If you're looking for college basketball's most improved player this season, then East Tennessee State's Tommy Hubbard might just be your guy.
Despite a distinguished career at the St. Mark's School just outside of Boston, the 6-4, 210-pound guard (which might be a generous height listing) didn't receive a lot of attention from Big East or ACC schools. After weighing multiple mid-major offers he decided to take his game down south to Johnson City in 2007.
Hubbard took some time to warm up to the college game, and multiple injuries didn't help his cause, either. But during his first two seasons as a Buccaneer he did develop a reputation as a relentless worker and a defensive specialist.
It was that capacity to defend that prompted ETSU coach Murry Bartow to convince Hubbard to sacrifice a redshirt season last year. With nine games to go, he suited back up for the Bucs.
That unselfishness turned out to be a godsend for the program, as Hubbard's defense in the Atlantic Sun Tournament helped propel ETSU to three wins and an automatic bid in the NCAA Tournament.
While the other 16 seeds lost their first round games by an average of 41 points in the Big Dance, ETSU only lost by 10 to top seeded Pittsburgh. Hubbard helped keep the Bucs in it by pulling down seven rebounds in 22 minutes of work.
His tenaciousness and desire to do whatever it takes hasn't gone unnoticed. "He's got that will to win," said one NBA scout of Hubbard. "He has the mentality of an NFL special teams player. He does whatever it takes to help the team."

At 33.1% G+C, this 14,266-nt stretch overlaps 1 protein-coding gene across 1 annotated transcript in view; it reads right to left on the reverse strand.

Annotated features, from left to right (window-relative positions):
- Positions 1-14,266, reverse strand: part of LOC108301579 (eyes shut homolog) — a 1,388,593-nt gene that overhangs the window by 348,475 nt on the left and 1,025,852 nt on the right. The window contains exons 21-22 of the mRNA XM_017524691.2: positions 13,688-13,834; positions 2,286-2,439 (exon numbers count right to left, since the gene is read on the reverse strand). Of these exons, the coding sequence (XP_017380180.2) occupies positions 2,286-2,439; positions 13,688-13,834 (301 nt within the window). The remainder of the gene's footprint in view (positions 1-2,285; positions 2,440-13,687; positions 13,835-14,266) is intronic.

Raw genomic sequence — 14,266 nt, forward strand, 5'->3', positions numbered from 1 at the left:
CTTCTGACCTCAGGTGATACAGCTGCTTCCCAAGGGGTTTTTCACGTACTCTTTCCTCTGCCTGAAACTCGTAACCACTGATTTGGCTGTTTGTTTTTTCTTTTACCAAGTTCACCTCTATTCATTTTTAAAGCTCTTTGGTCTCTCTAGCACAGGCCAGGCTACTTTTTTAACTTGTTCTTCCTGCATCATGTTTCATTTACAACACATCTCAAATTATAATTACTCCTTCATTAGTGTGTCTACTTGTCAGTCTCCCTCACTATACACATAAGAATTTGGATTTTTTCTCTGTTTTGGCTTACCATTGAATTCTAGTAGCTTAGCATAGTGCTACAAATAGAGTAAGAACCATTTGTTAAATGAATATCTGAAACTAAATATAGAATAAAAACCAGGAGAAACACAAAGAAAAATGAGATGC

Hubbard was expected to be an important contributor for Bartow coming into this campaign. But nobody realized just how important a player he would actually become for ETSU.
This past summer he headed back to Boston and participated in workouts with NBA players. It's during that time that the offensive light came on for him.
Coming into this campaign Hubbard had only scored a grand total of 75 points in his first two seasons. He eclipsed that total by ETSU's sixth game this season. Prior to this year he had one double digit scoring effort to his credit. This season he's exceeded double digits in 22 contests, with eight of those efforts being of of the 20+ point variety.
He's leading ETSU in scoring (13.8 ppg) and rebounding (8.4 rpg) as well as steals (49). Once a liability at the charity stripe, Hubbard is now making an extremely respectable 73% of his free throw attempts.
Earlier this season, the Bucs took Tennessee to the limit before fading in the second half and dropping a 12-point decision. The game made Tennessee coach Bruce Pearl a believer in Hubbard's ability.
"He's a terrific player and championship teams need a player like Tommy Hubbard on the roster," said Pearl . "His stat lines are impressive, but what he brings to the floor goes well beyond the box score."
Atlantic Sun Tournament appears to be a wide open affair
Speaking of the Bucs, they'll be in Macon, GA this week to defend their Atlanta Sun Tournament title. This year's edition of the tournament seems to have all the makings of a wide open affair.
Belmont appeared to be ready to lock down the league's top seed a week and a half ago. That was before a head scratching loss to a Florida Gulf Coast team that was 7-20 at the time.
At that point Jacksonville assumed the driver's seat, but they were victimized in their regular season finale by ETSU.